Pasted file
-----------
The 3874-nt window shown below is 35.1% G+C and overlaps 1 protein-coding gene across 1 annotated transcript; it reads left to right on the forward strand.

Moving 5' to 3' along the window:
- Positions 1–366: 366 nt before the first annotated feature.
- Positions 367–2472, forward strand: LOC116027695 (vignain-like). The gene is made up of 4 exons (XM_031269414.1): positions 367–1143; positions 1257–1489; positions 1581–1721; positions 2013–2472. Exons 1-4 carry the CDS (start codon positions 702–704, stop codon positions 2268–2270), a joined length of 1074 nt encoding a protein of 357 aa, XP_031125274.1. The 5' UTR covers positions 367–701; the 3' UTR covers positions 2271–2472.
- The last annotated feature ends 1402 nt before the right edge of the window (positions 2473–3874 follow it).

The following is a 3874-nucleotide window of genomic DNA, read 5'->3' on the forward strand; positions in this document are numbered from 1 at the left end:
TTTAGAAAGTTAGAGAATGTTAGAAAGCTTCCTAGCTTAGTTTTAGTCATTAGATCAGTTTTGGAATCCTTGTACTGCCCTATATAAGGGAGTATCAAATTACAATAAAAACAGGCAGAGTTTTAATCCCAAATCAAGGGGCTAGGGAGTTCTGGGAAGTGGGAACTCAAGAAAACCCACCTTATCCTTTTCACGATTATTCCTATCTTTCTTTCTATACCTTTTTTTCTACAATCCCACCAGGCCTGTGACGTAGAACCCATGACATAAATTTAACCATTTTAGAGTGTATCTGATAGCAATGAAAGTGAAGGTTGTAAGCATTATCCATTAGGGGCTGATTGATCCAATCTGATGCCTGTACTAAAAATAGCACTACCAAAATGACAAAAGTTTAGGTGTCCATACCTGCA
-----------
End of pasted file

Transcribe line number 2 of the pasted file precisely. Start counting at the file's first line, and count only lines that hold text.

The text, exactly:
Moving 5' to 3' along the window: